What has a woman’s ovaries got to do with the industrialization of a country?
President John Magufuli of Tanzania has urged women in the country to set their ovaries free.
The president made the remarks while trying to convince the women to bear more children and not conform to ideologies that promote birth control.
According to Mr. Magufuli, the women need to bear more children as a way of boosting the economy of the country into a powerhouse. To bring his point home, the president made reference to China and Nigeria as countries who have become economic giants as a result of the fact that their women continue to give birth to many children, which in turn increased their population.
“When you have a big population you build the economy. That’s why China’s economy is so huge,” he said late on Tuesday, citing India and Nigeria as other examples of countries that gained from a demographic dividend.
“I know that those who like to block ovaries will complain about my remarks. Set your ovaries free, let them block theirs,” he told a gathering in his home town of Chato.
What is the president reading and where does he get the information he spreads?
One would have expected that an educated man like President Magufuli will know that an increase in population comes with many challenges. Asking women to set their ovaries free and give birth to many children without making plans to improve the standard of living in the country and create employment is as funny as it sounds.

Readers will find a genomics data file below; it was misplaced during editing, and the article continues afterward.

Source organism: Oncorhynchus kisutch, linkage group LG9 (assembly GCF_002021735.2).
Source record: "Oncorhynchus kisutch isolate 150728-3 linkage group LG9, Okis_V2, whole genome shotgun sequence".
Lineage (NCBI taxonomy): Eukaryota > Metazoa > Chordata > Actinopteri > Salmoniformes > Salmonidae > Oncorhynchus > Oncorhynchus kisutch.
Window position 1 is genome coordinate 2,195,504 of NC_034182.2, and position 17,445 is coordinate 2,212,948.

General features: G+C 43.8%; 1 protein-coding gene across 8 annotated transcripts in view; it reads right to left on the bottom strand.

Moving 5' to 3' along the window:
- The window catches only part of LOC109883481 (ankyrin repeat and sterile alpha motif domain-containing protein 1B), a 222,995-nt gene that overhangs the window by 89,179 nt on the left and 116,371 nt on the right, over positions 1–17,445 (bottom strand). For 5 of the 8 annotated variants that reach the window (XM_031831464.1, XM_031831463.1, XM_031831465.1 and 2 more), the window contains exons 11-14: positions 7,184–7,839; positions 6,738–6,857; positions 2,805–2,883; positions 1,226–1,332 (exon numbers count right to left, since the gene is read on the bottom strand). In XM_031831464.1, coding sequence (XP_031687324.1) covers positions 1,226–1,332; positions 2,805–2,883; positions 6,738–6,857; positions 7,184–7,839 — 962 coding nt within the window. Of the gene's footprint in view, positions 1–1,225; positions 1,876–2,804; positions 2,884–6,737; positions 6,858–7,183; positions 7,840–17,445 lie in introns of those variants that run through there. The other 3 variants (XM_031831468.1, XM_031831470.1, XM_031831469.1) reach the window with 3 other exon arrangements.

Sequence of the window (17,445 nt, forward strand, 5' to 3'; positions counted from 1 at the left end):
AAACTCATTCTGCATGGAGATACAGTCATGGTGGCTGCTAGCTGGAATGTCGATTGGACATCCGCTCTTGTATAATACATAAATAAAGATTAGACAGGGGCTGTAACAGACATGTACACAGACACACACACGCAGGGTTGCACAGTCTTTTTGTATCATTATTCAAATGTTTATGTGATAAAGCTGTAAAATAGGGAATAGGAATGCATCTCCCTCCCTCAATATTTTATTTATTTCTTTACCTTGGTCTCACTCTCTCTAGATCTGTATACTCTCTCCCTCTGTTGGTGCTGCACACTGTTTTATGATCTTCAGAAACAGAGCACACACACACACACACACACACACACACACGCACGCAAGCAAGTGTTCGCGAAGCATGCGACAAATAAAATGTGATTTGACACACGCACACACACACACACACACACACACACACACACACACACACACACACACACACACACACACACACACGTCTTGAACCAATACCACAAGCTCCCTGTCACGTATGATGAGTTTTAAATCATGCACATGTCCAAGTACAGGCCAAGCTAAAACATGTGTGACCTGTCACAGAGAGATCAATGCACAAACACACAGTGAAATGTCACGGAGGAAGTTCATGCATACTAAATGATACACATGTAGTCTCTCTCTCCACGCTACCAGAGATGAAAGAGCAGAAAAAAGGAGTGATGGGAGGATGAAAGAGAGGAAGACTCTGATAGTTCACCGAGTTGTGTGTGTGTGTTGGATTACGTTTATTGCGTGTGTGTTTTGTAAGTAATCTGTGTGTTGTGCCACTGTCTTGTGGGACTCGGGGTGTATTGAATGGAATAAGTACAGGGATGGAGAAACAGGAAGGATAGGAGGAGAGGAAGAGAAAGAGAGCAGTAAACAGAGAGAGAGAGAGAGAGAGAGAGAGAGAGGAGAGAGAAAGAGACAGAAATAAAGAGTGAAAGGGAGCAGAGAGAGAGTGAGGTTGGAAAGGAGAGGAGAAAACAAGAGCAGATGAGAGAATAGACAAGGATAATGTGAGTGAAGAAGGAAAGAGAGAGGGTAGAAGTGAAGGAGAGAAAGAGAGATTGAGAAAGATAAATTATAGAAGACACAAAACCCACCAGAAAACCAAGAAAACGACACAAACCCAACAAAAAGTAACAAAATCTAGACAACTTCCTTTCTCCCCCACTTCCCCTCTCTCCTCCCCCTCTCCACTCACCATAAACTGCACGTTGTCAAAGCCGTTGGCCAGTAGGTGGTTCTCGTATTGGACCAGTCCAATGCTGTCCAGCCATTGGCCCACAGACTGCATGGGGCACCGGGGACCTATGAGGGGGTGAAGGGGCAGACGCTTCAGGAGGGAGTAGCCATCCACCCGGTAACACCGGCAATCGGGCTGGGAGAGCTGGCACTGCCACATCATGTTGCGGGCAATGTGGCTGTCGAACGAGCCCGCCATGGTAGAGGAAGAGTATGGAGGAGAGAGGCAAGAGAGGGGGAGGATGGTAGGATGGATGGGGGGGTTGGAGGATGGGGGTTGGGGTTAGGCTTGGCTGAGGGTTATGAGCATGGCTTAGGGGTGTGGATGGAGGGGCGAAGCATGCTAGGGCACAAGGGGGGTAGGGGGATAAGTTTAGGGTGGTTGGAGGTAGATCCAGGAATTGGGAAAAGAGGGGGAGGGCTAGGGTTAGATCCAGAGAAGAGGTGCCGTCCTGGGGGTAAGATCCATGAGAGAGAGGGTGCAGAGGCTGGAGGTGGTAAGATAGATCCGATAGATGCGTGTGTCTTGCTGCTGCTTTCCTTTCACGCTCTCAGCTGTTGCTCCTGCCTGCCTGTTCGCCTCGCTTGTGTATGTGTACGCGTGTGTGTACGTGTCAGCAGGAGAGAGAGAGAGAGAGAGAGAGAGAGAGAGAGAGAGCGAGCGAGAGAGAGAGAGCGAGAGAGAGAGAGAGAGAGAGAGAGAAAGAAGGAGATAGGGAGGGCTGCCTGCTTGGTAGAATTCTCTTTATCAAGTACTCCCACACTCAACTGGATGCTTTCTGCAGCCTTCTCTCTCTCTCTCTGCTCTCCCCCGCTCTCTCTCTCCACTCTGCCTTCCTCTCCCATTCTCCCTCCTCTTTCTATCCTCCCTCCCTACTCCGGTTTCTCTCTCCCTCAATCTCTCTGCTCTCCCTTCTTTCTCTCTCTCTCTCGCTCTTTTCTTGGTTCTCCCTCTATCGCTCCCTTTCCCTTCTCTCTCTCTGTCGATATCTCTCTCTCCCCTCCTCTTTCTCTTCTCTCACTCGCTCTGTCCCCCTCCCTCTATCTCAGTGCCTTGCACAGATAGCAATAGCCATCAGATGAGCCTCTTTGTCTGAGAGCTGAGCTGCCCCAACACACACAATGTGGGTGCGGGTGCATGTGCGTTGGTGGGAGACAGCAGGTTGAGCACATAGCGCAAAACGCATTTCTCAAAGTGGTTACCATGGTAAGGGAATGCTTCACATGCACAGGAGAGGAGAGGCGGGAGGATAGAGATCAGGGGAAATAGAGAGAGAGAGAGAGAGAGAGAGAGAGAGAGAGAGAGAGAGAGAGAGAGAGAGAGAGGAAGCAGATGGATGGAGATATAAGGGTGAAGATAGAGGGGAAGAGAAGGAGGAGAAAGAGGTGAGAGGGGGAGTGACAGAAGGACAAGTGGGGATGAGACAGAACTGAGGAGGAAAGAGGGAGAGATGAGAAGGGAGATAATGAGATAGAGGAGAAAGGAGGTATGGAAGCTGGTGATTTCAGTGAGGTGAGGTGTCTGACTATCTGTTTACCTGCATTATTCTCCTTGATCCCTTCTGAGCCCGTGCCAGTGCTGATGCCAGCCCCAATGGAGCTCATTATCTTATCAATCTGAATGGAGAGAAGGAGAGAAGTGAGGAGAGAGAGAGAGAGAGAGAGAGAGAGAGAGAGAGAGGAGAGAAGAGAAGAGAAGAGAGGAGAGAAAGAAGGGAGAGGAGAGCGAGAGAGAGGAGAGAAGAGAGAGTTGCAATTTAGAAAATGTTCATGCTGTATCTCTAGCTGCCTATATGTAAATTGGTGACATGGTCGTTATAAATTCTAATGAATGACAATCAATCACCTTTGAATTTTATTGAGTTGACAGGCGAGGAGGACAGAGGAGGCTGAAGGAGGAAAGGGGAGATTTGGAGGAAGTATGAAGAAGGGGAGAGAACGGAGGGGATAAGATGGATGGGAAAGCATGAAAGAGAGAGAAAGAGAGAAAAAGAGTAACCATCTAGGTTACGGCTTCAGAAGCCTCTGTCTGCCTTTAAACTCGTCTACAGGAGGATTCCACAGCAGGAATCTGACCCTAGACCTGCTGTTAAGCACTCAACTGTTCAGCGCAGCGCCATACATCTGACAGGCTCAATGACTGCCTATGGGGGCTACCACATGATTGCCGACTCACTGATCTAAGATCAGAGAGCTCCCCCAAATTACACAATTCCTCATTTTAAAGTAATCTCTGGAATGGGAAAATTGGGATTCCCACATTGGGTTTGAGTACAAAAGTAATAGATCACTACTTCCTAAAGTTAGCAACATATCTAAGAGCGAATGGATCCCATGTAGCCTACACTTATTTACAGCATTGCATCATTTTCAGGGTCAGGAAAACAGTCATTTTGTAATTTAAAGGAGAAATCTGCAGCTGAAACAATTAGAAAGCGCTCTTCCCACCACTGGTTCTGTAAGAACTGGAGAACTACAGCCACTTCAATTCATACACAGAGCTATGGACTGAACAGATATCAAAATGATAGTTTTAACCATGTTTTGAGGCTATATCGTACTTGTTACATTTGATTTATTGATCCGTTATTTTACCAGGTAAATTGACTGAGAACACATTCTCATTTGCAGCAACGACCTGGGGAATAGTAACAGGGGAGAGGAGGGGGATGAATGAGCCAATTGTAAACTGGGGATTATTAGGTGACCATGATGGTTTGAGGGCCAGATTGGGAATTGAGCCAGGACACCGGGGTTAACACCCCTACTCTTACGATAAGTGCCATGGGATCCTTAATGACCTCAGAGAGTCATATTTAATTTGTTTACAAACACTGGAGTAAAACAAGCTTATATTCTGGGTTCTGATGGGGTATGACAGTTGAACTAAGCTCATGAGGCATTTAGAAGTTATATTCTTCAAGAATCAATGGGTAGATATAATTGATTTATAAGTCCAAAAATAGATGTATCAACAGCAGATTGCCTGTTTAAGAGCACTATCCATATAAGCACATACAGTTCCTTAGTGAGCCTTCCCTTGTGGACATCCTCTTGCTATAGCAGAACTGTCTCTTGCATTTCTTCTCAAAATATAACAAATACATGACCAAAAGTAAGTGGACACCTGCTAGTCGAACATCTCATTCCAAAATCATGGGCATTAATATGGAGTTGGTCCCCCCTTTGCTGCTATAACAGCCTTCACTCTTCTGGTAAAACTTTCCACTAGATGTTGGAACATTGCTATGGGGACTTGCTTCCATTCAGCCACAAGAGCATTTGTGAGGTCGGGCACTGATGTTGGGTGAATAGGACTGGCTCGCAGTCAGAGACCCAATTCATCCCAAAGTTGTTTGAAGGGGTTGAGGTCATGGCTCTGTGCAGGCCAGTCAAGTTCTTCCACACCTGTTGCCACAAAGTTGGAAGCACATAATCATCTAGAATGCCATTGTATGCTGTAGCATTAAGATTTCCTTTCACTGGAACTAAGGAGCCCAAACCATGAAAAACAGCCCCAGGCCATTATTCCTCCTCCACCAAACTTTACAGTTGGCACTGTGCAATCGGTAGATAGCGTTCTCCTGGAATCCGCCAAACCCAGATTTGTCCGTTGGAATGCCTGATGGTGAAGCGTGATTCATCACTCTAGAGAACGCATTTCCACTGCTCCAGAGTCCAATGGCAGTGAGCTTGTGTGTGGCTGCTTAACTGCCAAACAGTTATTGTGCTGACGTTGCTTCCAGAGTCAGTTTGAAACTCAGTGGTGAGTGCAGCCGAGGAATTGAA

What Tanzania needs are basic amenities for the citizens who live below the political class, not more citizens. If the country cannot cater adequately for the 57.31 million people (according to the 2017 report) it currently has, how can it cater to a larger population?
Tanzania currently has one of the world’s highest birth rates at the moment – averaging around 5 children per woman. Yet, the president feels that a further increase in the birth rate statistics will lead to increased progress and boost industrialization.
Available data from the U.N. Population Fund (UNFPA) shows that the increase in Tanzania’s population by about 2.7 percent a year has led to a lack of jobs and overcrowding in most public hospitals and schools. Why then will the president ask for an increase in childbearing?
As expected, opposition leaders and critics in Tanzania have spoken against Magufuli’s statements, saying the country’s already rapid population growth will cause more harm than good.